The play Three should have been the perfect vehicle for these Students of the Pauline Quirke Full-Time Academy of Performing Arts. Sadly Harriet Braun’s script somehow didn’t hit the spot for me; rather, it let the young, enthusiastic actors down.

With what should have been a clever device, we are told a series of three different stories of ‘lust, longing, and unrequited love’ – the stuff of every teenage-hood – through a double-narrative: the characters in question and their inner voices.

Added to this, a narrator provided a sort of Greek Chorus, cutting between the three scenarios with his self-interested interjections. Making this ‘character’ gay seemed a little tokenistic, just for the sake of being camp and theatrical in contrast to the more earnest trio of double-characters. I suspect that, if the actor who played this wannabe presenter had been given free rein to improvise, he might have come up with something far less limp.

Nevertheless, this role gave the cast enough time to switch deftly between scenes, which they did without fuss (especially given this was the first of their ten-day run, without any chance for a walk-through) The production was equally un-cluttered too, leaving space for the multiple voices to come through.

This, then, was my main problem: there were too many voices. The part of each ‘inner voice’ seemed so separate from the actual character; it wasn’t easy for the actors to find the right tone. For example, the shy girl, ‘Jo’ had an inner voice far more feisty than seemed appropriate; likewise, the nerdy boy, ‘Jamie’ had an extremely laddish alter-ego.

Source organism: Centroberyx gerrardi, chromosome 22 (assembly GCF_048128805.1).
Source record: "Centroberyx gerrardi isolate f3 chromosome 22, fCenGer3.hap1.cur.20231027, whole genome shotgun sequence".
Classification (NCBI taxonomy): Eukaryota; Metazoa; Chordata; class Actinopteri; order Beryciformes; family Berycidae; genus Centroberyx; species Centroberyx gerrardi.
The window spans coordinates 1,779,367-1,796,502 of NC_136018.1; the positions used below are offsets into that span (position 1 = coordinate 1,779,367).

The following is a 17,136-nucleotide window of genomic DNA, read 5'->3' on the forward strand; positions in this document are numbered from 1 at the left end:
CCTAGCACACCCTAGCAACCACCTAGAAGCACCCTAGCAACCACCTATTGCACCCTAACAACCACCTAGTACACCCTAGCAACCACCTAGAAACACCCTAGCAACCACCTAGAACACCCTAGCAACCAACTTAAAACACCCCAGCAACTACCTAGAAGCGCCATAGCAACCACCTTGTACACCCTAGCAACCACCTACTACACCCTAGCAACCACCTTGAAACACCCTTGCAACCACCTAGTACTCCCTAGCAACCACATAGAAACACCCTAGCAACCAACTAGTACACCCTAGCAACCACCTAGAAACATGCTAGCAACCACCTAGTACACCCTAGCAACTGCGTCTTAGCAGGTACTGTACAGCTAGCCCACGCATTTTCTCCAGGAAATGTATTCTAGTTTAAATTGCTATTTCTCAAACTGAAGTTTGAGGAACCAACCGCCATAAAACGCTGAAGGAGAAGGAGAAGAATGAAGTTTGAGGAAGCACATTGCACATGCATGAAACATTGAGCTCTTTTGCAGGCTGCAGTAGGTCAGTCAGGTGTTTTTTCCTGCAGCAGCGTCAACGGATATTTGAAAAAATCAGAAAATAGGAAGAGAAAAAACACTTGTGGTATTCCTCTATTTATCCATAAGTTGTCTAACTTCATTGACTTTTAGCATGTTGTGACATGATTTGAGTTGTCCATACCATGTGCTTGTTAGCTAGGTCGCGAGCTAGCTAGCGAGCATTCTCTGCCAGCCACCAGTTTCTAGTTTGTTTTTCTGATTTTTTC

This made for jarring contrasts, and a script that didn’t give the flow of dialogue that it deserved; nor did it give the young actors the opportunity to find the appropriate ‘motivation’ behind each line – because they were so disparate.

Perhaps the best coupling was that of Caz and her inner voice, especially when she complains about having “an angry voice in my head and it won’t shut up.” To which her inner-voice replies: “Too right, I won’t!”

The delivery isn’t quite slick enough, but it foreshadows what our narrator naïvely describes as a ‘hat-trick of happy endings’ (bless!) as each of the main characters makes their inner voice redundant and takes control of their burgeoning love-life.

If I’m being a bit harsh, this is not a reflection on the actors who had clearly worked hard, and deserved a better script. Sometimes their delivery lacked the projection needed for the dry acoustic, but the overall effect was a warm and enjoyable production, whose ideal target would be an audience of teenage contemporaries, or supportive parents.

You can see Three at PQA Venues @Riddle’s Court until 11th August at 15:30. For tickets, please visit www.edfringe.com